Ayala Moriel Parfums
This is not just a grin: it’s a green grin... Green grass, green flowers, a green world waking up in the spring. A reviving, fresh scent, composed of the finest flower essences: Bulgarian and Turkish Rose, Indian Jasmine and Tasmanian Boronia, which is reminiscent of freesia. Grin is elegant and refined yet playful and romantic – like stepping into a flower shop, rolling in the grass and sniffing a meadow full of flowers!
Top notes: Galbanum, Violet Leaves, Green Pepper
Heart notes: Boronia, Rose, Jasmine
Base notes: Vetiver, Oud, Oakmoss
Ayala Moriel Parfums
In a Station of the Metro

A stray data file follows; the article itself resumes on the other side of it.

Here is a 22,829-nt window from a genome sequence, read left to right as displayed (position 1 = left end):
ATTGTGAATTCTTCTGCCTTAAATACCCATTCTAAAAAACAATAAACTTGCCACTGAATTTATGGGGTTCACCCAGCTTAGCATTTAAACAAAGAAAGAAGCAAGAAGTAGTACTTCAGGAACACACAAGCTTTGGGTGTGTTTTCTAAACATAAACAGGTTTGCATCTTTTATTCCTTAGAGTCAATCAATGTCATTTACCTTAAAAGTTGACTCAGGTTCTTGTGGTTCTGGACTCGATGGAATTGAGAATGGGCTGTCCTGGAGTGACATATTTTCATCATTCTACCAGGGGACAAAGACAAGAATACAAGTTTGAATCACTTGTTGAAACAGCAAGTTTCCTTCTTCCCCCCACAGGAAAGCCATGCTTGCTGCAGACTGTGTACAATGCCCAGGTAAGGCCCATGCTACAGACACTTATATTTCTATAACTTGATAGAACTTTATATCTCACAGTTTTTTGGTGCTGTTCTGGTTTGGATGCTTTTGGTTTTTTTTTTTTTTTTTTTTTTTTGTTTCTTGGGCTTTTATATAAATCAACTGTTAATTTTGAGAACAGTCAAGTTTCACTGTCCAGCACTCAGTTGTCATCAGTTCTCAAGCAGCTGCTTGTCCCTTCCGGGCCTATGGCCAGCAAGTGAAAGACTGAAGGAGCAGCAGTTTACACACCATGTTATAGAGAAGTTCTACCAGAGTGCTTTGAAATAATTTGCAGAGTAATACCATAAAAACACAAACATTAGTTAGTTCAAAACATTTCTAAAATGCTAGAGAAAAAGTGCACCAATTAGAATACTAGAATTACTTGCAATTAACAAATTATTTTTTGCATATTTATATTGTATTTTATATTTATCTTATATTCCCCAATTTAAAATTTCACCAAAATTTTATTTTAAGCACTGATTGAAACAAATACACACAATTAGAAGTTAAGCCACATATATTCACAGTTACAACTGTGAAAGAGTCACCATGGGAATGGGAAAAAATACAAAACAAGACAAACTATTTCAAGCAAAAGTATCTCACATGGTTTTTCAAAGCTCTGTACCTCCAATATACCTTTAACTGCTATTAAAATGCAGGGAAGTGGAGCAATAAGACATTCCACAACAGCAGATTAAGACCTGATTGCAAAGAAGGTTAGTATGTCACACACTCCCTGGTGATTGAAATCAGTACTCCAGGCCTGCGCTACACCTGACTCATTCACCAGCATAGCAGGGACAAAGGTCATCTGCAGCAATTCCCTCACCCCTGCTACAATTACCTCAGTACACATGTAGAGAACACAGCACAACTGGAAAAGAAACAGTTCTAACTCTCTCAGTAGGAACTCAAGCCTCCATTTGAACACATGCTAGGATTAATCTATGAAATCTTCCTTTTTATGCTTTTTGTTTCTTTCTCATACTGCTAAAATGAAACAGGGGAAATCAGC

The apparition of these faces in the crowd;
Petals on a wet, black bough.
- Ezra Pound
Perfume In A Poem March 2008: 15 perfumers were invited to interpret one poem. Hanami is my contribution to the project.
Top notes: Cabreuva, Frangipani, Mimosa, Rosewood
Heart notes: Pink Lotus, Magnolia, Tuberose, Violet Leaf, Oleander
Base notes: Haitian Vetiver, Tonka Bean, Cassie, Siamwood, Vanilla CO2, Copaiba Balsam, Bakul Attar
Fragrance Families: Wet Woody Floral
Ayala Moriel Parfums
Velvety, deep aromas of aniseed notes with a warm base of woods and iris along with cool, green notes of violet leaf and boronia create an unusual, mysterious perfume of extreme individuality: enigmatic and reflective as the sky after sunset.
Top notes: Anise, Neroli, Tarragon, Caraway
Heart notes: Boronia, Carnation, Orris Butter
Base notes: Amber, Frankincense, Himalaya Cedarwood
On sale $300.00 $18.00
Ayala Moriel Parfums